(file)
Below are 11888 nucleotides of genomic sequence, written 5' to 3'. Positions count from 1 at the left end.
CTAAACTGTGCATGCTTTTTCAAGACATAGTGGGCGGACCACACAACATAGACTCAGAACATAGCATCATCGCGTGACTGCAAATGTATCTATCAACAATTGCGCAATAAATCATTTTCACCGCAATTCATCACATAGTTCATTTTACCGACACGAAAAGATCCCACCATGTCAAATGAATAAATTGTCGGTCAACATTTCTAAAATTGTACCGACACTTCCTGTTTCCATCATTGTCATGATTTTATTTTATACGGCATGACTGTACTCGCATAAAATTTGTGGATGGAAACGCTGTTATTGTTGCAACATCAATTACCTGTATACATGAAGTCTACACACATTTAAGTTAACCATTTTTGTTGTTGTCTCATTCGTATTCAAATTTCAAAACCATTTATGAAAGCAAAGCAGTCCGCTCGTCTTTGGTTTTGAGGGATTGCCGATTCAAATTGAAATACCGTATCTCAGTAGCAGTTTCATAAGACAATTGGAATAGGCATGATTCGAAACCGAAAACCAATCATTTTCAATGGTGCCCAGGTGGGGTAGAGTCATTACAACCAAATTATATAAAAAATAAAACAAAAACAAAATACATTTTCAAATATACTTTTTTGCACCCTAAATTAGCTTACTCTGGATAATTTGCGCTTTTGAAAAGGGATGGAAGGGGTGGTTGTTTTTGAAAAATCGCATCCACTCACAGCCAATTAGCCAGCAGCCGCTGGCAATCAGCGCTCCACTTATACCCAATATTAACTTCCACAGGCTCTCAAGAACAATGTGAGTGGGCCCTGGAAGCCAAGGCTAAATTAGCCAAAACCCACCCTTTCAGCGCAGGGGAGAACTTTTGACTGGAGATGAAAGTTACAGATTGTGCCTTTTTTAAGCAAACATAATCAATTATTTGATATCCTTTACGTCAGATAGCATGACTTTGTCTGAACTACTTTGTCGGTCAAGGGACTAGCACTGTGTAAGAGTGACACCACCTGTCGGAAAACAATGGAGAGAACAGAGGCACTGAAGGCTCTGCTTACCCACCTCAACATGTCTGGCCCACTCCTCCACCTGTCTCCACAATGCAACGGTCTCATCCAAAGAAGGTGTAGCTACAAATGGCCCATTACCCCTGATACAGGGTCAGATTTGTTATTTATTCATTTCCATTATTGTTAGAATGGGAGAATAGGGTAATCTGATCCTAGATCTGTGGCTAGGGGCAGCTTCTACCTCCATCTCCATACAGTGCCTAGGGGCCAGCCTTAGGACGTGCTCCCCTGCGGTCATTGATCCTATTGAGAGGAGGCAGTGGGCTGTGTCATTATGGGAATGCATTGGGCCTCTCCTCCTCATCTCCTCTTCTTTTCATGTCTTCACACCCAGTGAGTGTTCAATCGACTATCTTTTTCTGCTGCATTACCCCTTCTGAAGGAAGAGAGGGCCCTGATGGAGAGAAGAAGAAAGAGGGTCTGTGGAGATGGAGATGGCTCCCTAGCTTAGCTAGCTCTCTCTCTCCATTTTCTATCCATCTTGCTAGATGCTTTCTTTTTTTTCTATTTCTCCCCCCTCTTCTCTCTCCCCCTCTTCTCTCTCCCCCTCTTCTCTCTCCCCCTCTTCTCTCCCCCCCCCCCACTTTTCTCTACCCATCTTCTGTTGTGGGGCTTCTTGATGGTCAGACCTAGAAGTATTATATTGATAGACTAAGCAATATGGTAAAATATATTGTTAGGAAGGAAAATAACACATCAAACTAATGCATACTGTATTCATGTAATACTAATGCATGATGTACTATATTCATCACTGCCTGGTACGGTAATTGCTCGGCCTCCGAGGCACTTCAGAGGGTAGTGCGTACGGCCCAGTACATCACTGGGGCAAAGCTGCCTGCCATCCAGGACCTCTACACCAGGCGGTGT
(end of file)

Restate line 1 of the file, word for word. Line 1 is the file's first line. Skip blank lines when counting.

Below are 11888 nucleotides of genomic sequence, written 5' to 3'. Positions count from 1 at the left end.